Why are Cowboys so confident in Jay Ratliff?

OXNARD, Calif. – What, the Cowboys worry about Jay Ratliff?

On the contrary, they have complete confidence that the four-time Pro Bowl defensive tackle will be a dominant force this season. They firmly believe that defensive coordinator Monte Kiffin’s scheme and defensive line coach Rod Marinelli’s coaching will revitalize Ratliff’s career.

That would all make perfect sense, if only Kiffin and Marinelli had healing powers.

There’s no reason to doubt that a healthy, in-his-prime Ratliff would have been a phenomenal fit as a 3-technique tackle in the Tampa 2, the gap-shooting spot which Warren Sapp made famous en route to the Hall of Fame. But the Cowboys seem to be crossing their fingers and ignoring all the reasons to doubt that Ratliff’s body will allow him to flourish in that role.

Ratliff’s hamstring strain will sideline him for at least the entire training camp. He still hadn’t completely recovered from the sports hernia surgery that ended his 2012 season early when the Cowboys reported to camp. And Ratliff has missed significant time over the last 18 months due to a torn plantar fascia and high ankle sprain.

His body is breaking down after Ratliff’s remarkable run of durability and productivity as an undersized 3-4 nose tackle. The Cowboys are counting heavily on a declining player.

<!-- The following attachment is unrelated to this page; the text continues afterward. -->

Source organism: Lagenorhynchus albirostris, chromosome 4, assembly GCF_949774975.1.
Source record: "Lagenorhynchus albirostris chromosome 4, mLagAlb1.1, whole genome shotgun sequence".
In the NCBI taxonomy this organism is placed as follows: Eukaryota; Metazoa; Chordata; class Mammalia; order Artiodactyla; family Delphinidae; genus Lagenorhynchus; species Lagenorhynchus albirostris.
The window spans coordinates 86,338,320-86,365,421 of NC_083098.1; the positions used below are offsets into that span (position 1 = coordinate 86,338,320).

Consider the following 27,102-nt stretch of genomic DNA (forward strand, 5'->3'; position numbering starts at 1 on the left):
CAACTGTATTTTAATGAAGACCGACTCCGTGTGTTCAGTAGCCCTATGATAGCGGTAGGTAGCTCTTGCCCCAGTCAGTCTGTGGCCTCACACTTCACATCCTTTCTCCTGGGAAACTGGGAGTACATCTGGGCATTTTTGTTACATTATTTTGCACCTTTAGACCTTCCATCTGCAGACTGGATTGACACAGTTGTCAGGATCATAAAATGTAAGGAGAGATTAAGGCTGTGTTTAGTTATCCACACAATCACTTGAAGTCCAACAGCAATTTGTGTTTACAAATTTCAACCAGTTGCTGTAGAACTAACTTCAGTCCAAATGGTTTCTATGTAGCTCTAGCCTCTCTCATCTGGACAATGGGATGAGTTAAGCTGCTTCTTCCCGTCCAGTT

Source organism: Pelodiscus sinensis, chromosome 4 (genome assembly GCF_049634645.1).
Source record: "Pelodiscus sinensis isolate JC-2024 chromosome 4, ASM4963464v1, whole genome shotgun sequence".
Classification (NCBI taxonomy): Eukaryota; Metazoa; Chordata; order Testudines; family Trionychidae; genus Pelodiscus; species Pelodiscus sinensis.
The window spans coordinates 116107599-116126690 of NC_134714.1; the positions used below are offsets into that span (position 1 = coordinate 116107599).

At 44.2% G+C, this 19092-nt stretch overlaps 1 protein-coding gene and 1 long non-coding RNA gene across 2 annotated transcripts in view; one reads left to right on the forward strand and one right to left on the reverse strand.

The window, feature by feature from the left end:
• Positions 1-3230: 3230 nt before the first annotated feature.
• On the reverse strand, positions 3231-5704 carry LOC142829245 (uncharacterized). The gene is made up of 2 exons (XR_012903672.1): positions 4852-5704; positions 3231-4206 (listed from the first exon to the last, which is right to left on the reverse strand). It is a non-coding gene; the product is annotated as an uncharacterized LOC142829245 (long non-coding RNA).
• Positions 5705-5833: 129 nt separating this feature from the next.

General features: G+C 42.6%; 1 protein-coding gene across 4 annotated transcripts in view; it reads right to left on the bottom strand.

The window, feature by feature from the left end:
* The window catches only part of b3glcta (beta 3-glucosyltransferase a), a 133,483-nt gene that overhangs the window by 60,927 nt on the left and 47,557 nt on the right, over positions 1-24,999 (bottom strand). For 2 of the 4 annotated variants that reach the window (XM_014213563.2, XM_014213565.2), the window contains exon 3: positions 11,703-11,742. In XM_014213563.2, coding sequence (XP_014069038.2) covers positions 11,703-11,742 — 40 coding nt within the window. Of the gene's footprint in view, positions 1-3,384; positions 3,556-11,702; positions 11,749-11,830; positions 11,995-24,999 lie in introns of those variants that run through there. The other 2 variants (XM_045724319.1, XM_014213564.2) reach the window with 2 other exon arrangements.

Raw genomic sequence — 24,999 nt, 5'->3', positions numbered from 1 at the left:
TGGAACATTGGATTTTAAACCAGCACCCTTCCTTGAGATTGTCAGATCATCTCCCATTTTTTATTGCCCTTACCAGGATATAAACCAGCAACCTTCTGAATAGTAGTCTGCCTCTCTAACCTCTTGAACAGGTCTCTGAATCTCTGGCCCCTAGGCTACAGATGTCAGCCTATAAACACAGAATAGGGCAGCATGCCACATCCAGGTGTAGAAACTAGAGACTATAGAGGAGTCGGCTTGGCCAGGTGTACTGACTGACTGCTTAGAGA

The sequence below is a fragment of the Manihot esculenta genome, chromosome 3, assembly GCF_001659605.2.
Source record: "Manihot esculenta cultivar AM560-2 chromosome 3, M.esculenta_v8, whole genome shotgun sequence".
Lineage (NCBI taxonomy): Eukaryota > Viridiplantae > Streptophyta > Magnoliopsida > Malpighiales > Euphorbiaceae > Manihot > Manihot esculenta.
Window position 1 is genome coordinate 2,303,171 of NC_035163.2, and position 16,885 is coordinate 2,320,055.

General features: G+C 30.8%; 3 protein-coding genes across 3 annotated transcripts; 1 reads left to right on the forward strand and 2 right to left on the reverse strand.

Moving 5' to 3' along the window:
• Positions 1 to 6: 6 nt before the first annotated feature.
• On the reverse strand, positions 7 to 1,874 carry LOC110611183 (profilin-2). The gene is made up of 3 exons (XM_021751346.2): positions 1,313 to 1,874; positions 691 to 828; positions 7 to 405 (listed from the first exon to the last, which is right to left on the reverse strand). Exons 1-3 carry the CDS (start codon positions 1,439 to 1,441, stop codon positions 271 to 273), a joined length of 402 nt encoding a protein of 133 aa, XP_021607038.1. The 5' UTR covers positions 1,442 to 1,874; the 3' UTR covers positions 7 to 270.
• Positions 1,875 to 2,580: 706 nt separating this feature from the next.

The signs of decline were evident before injuries limited Ratliff, who missed only one game total in his first five year as a starter, to six games last season. Follow his sack numbers over the last five years: 7.5, 6, 3.5, 2 and 0.

You think that guy is going to be a dominant force just because he sees fewer double-teams?

Maybe sacks can be misleading. Try to find a stat that indicates anything other than Ratliff’s days as an impact player are done.

Ratliff’s last two Pro Bowl berths were based on reputation. The last one he earned on merit was in 2009, when he was credited with 83 tackles, six sacks, eight tackles for losses, 33 quarterback pressures, three forced fumbles and four fumble recoveries. Ratliff’s totals in 38 games since then: 101 tackles, 5.5 sacks, seven tackles for losses, 38 quarterback pressures, one forced fumble and three fumble recoveries.

Yet the Cowboys have complete faith that the injury-ravaged Ratliff will wreak havoc again this season.

That faith isn’t just lip service, either. They passed on Sharrif Floyd, the fifth overall player on the Cowboys’ board, when he fell to them in the draft and didn’t draft a defensive tackle.

For some reason, the Cowboys are comfortable counting on Kiffin and Marinelli to work a miracle and reverse time for Ratliff.